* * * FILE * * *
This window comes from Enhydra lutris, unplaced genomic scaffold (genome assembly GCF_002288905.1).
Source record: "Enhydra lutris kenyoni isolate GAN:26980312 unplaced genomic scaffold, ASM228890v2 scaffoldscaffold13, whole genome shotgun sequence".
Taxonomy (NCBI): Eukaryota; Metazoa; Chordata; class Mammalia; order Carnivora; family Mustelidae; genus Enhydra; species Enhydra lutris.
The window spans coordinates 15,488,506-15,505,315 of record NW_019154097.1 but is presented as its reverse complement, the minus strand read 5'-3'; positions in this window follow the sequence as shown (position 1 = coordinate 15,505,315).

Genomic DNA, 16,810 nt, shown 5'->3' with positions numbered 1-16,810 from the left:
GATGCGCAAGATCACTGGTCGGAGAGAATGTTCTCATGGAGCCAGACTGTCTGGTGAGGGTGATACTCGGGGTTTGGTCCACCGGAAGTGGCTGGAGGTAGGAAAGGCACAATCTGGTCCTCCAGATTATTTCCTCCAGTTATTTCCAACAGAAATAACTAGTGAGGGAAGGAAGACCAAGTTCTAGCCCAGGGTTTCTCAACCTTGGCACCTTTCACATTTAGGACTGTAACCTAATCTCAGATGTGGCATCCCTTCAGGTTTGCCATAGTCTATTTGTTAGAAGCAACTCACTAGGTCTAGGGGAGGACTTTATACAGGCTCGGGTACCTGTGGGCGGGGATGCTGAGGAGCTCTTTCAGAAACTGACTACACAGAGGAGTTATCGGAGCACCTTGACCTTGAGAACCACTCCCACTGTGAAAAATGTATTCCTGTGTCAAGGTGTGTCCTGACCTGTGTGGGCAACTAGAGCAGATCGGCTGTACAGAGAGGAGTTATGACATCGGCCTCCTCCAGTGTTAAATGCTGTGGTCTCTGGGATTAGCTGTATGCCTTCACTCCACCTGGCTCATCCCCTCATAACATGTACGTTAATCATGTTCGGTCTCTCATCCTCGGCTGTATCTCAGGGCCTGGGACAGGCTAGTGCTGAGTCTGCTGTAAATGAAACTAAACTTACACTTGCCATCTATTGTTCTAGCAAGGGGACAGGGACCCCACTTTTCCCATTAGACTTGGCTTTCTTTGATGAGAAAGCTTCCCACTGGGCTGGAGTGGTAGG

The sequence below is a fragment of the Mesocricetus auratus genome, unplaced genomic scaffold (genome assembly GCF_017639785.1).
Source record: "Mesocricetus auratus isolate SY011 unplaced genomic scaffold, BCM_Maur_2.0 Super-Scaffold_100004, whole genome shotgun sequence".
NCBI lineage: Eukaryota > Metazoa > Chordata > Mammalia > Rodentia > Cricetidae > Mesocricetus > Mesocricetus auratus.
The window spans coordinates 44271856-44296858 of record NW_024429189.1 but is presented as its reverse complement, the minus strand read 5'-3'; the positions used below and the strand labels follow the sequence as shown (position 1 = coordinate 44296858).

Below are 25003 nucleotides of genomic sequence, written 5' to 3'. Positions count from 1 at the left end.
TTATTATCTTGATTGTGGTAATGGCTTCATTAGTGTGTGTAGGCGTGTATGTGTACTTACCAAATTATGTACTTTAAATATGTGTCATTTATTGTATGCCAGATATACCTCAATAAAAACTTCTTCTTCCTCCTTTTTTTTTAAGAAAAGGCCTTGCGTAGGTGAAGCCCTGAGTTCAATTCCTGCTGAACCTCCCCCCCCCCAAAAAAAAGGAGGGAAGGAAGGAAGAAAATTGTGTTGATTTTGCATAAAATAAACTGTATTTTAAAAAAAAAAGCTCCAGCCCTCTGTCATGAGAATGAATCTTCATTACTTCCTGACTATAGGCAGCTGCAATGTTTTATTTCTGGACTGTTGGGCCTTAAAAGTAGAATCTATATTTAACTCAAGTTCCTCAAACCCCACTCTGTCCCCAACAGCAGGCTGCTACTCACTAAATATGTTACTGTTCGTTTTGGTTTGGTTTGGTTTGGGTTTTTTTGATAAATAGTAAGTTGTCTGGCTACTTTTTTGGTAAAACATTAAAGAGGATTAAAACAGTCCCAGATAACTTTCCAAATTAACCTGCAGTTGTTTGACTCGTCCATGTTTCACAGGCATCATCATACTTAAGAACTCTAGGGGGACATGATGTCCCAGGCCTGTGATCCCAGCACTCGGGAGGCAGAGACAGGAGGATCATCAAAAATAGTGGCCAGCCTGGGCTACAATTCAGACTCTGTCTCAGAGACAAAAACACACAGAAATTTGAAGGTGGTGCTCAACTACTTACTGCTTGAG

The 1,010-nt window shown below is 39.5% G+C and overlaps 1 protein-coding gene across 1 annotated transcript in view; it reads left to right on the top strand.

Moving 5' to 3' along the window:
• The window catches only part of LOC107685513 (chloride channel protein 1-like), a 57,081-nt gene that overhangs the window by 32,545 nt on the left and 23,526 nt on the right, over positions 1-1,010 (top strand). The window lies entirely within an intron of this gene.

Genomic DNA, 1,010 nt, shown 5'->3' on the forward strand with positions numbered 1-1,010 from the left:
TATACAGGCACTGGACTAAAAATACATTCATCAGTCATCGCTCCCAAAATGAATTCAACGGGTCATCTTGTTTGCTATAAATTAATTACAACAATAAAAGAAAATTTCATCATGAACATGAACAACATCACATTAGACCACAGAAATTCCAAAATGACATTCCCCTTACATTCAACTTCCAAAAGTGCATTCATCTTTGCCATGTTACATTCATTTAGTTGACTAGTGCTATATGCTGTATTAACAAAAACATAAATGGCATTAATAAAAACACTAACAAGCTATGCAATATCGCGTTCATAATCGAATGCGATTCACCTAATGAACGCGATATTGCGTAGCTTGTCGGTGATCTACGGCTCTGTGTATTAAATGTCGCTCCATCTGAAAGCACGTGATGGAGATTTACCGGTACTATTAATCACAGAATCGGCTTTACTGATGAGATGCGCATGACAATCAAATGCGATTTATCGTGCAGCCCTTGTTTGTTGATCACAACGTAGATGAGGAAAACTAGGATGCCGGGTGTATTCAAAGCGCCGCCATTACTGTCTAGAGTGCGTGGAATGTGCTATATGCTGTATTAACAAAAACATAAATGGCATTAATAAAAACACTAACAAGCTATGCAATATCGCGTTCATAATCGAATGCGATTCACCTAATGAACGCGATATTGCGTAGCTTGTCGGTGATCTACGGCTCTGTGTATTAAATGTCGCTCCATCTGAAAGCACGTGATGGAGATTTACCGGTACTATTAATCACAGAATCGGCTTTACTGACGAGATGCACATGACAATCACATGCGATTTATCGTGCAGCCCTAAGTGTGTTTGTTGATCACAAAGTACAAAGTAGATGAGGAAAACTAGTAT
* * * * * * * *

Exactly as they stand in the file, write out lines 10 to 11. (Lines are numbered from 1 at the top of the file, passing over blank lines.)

The window spans coordinates 44271856-44296858 of record NW_024429189.1 but is presented as its reverse complement, the minus strand read 5'-3'; the positions used below and the strand labels follow the sequence as shown (position 1 = coordinate 44296858).

Below are 25003 nucleotides of genomic sequence, written 5' to 3'. Positions count from 1 at the left end.